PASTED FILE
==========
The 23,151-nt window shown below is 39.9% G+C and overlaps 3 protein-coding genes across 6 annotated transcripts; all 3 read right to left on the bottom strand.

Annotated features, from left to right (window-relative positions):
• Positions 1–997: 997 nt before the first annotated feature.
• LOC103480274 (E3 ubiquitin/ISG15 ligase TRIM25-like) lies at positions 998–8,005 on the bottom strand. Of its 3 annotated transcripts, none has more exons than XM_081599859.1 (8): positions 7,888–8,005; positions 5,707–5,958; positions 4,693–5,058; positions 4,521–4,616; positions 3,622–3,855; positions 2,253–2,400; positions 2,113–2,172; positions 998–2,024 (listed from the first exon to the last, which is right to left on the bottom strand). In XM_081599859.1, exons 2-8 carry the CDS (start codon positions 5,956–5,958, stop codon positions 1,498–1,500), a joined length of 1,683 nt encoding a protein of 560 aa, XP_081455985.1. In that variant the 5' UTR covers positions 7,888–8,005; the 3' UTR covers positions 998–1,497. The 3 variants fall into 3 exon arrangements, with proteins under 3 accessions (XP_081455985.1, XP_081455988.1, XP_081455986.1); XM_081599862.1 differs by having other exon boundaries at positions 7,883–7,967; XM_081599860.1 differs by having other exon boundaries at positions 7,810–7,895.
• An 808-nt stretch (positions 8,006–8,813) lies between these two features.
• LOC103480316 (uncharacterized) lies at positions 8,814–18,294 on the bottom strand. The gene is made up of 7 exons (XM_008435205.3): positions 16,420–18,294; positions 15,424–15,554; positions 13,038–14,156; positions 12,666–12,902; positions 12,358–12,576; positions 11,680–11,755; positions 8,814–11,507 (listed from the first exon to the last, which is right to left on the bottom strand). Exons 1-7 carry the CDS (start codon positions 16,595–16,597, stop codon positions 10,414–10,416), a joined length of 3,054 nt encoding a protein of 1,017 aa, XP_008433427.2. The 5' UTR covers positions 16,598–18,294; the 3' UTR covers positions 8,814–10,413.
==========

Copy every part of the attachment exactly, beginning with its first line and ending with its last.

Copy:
The 23,151-nt window shown below is 39.9% G+C and overlaps 3 protein-coding genes across 6 annotated transcripts; all 3 read right to left on the bottom strand.

Annotated features, from left to right (window-relative positions):
• Positions 1–997: 997 nt before the first annotated feature.
• LOC103480274 (E3 ubiquitin/ISG15 ligase TRIM25-like) lies at positions 998–8,005 on the bottom strand. Of its 3 annotated transcripts, none has more exons than XM_081599859.1 (8): positions 7,888–8,005; positions 5,707–5,958; positions 4,693–5,058; positions 4,521–4,616; positions 3,622–3,855; positions 2,253–2,400; positions 2,113–2,172; positions 998–2,024 (listed from the first exon to the last, which is right to left on the bottom strand). In XM_081599859.1, exons 2-8 carry the CDS (start codon positions 5,956–5,958, stop codon positions 1,498–1,500), a joined length of 1,683 nt encoding a protein of 560 aa, XP_081455985.1. In that variant the 5' UTR covers positions 7,888–8,005; the 3' UTR covers positions 998–1,497. The 3 variants fall into 3 exon arrangements, with proteins under 3 accessions (XP_081455985.1, XP_081455988.1, XP_081455986.1); XM_081599862.1 differs by having other exon boundaries at positions 7,883–7,967; XM_081599860.1 differs by having other exon boundaries at positions 7,810–7,895.
• An 808-nt stretch (positions 8,006–8,813) lies between these two features.
• LOC103480316 (uncharacterized) lies at positions 8,814–18,294 on the bottom strand. The gene is made up of 7 exons (XM_008435205.3): positions 16,420–18,294; positions 15,424–15,554; positions 13,038–14,156; positions 12,666–12,902; positions 12,358–12,576; positions 11,680–11,755; positions 8,814–11,507 (listed from the first exon to the last, which is right to left on the bottom strand). Exons 1-7 carry the CDS (start codon positions 16,595–16,597, stop codon positions 10,414–10,416), a joined length of 3,054 nt encoding a protein of 1,017 aa, XP_008433427.2. The 5' UTR covers positions 16,598–18,294; the 3' UTR covers positions 8,814–10,413.